Trout is one of the most popular fish anglers target in the US and Canada. They are up there in popularity with the likes of Bass, Crappie, and Panfish. Trout fishing does require some knowledge to get started, and as a beginner, nothing seems more daunting than heading out for the first time.
What equipment do you need? Do I need a fly rod, or should I just go spinning? Where do trout live and what rigs can I use to catch them? We have all of this covered. This beginners guide has been written to bring you actionable advice, so you can spend less time behind a screen and hopefully more time outdoors, enjoying the wonderful world of trout fishing.
So let’s begin with some basic questions about where do trout live, and how to find them.
Where do trout live?
Trout are usually found in cooler waters such as streams, rivers, ponds, and lakes. They are commonly found in Northern America, Northern Asia, and Europe.
As long as the body of water provides the following, you can usually find trout:
- clean & cool water
- rich food source; insects, minnows, and crayfish
- protection from predators; vegetation & cover
Finding Trout in Rivers & Streams:
Rivers and streams are not re-stocked in the same way ponds and lakes are, so if you manage to land a trout here, it’s likely a wild fish. In moving water, trout tend to stay in one position and wait for the current to bring food to them, this is why fly fishing works so well.
There are a few key elements to a river that house trout, as they look for food and protection from predators:
- Slow-moving currents, in and around deeper pools
- Behind structures and rocks (keep an eye out for textured water where water flows over rocks)
- Near banks and steep undercuts (trout will rest here, and wait for food)
Most anglers will go trout fishing in streams and rivers in the spring and fall when the temperature is still fairly low and the water is cool. In the warmer months, look for trout around faster water, and riffles where the water is readily re-oxygenated as it passes over rocks and structures.
Finding Trout in Lakes & Ponds:
Unlike in moving waters, in still water trout will be on the move for food. However, they won’t venture too far away from the protection of their cover. Because of this, there are a few key places you can look for trout in lakes and ponds:
- Vegetation; try landing your bait or lure near, or above the vegetation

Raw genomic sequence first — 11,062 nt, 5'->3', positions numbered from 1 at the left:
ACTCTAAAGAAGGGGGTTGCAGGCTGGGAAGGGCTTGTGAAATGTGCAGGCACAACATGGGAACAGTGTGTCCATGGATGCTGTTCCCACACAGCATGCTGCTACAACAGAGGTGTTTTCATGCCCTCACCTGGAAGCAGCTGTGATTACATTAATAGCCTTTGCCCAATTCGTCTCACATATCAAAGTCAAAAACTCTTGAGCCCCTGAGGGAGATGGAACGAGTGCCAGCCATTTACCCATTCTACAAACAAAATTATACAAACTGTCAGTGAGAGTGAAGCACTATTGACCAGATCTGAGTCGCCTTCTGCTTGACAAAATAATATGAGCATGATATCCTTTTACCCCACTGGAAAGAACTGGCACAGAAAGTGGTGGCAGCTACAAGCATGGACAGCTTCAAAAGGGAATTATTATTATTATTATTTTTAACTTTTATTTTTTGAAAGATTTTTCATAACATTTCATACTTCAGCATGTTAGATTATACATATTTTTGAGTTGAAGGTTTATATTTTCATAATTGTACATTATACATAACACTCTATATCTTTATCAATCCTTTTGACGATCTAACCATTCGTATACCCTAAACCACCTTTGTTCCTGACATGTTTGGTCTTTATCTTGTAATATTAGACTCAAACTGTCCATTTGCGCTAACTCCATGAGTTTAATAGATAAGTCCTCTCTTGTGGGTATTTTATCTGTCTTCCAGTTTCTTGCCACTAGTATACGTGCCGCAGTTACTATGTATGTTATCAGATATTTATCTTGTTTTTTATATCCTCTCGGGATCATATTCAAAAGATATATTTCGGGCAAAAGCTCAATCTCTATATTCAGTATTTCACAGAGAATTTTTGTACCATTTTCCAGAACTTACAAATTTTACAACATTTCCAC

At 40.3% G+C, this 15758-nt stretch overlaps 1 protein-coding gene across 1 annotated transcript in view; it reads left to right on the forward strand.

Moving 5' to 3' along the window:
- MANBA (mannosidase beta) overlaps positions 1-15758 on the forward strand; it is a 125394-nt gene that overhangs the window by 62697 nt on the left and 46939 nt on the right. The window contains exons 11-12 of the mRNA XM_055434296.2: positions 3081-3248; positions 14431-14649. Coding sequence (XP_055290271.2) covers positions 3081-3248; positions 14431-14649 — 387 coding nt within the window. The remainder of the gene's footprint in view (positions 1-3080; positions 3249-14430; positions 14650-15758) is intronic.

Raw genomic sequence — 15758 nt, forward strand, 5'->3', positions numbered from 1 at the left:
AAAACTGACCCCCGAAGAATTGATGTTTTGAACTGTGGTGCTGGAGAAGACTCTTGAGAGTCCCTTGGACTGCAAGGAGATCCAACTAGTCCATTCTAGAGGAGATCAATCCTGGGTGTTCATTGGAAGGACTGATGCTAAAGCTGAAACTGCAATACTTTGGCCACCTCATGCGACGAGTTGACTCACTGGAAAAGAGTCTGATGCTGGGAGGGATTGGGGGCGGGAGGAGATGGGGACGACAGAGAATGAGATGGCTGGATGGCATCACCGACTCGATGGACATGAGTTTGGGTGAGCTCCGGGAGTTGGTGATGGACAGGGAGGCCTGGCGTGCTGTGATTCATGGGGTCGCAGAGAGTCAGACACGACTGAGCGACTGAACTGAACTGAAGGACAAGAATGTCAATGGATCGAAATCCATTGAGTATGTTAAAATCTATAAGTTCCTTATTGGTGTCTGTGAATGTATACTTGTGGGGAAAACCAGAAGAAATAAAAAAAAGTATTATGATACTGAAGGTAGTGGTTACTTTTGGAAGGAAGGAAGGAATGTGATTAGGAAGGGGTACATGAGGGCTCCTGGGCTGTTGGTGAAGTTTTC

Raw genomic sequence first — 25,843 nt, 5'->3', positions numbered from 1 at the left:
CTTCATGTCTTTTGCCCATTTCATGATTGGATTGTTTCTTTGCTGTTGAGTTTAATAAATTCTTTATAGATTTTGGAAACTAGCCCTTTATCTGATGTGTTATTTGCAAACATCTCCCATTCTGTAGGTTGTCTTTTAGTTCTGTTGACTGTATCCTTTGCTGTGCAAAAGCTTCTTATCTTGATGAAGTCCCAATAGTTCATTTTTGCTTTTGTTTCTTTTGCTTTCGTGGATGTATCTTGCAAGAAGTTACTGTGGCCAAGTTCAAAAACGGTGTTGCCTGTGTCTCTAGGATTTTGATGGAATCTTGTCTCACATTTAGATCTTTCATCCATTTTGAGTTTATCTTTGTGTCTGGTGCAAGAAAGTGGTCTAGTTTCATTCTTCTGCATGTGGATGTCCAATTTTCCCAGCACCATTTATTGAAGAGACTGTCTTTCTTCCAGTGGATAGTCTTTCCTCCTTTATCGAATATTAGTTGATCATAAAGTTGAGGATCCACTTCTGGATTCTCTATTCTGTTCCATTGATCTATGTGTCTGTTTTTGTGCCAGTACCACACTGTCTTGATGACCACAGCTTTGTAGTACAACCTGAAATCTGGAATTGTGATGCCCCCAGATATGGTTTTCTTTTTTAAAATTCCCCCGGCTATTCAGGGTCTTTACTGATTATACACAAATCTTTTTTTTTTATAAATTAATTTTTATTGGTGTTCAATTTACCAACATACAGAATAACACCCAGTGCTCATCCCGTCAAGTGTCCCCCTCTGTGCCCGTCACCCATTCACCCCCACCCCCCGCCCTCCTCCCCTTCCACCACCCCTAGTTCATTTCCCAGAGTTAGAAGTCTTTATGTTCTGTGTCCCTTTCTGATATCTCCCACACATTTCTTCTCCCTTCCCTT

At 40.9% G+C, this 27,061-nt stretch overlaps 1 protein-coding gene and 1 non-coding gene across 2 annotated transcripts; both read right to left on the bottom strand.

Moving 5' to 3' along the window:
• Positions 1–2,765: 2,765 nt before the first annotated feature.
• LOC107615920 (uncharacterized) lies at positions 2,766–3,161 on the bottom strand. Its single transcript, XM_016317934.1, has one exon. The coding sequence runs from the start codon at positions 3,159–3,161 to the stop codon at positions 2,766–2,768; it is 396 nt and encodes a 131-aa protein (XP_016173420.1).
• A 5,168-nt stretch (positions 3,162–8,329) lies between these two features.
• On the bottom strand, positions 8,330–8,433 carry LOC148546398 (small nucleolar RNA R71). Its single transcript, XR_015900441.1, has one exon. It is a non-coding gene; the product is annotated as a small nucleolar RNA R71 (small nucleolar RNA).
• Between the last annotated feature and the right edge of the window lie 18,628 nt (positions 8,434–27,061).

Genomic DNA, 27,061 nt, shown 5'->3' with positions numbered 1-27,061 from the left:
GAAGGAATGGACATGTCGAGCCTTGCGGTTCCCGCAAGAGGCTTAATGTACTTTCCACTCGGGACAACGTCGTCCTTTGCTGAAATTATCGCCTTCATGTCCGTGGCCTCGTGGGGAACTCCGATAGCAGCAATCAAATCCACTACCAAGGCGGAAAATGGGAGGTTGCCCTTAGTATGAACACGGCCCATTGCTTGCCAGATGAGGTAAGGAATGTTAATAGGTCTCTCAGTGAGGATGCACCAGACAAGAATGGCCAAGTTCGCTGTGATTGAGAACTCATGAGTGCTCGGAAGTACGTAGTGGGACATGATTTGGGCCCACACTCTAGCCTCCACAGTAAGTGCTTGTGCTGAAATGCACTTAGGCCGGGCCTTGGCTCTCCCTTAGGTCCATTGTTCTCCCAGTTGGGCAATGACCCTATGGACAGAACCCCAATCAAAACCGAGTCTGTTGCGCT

- Around cover, structures, logs, and rocks. Usually near river and stream inlets which carry food and cold water into the lake
- In the summer months, trout will retreat to deeper waters where the temperature is lower and there are fewer predators
Most anglers will look for trout around spring and fall in lakes and ponds when the water is cooler and the trout will be more active. If you are fishing a stocked lake, it’s likely it will be re-stocked around this time as well.
Different trout species
Probably, the two most common species of trout are the rainbow and brown trout. Rainbow trout is also commonly referred to as steelhead trout.
Rainbow trout are native to the Pacific Ocean in both Asia and North America. Brown trout are found only in Europe, and are either purely freshwater fish, or anadromous, meaning that they can be found in both salt and freshwater for different stages of their life e.g. spawning.
Trout Fishing Essentials:
Fishing License & Regulations
One of the most important items that you must take fishing is your fishing license. Without it, you won’t be allowed to fish in a particular region or state. The fees for your license usually get reinvested back into the conservation of the fish, and surrounding areas.
Before you head out somewhere new, always double-check the state-by-state fishing laws and regulations and ensure you abide by them/carry the right license. Some areas will also have daily catch limits and bait restrictions.
Basic Trout Fishing Equipment
Fishing requires some basic pieces of equipment, below we have listed some fishing gear. The essentials are of course your rod, reel, line, and tackle, but there is also some more equipment to consider.
- Fishing Rod; Spinning, Casting or Fly Rod
- Trout Fishing Line
- Fishing Reel; Spinning, Baitcasting or Fly Reel
- Lures, Bait, or Flies
- Fishing Backpack
- Fishing Pliers
Your fishing rod is probably the first piece of equipment you will buy. As a beginner, it is easy to become overwhelmed by the different options, rod action & powers, lengths, and types you can choose from. A rod that is about 6-7ft in length with a medium action is perfect for starting out. It’s a good choice for trout and gives you lots of versatility for going after other fish as well.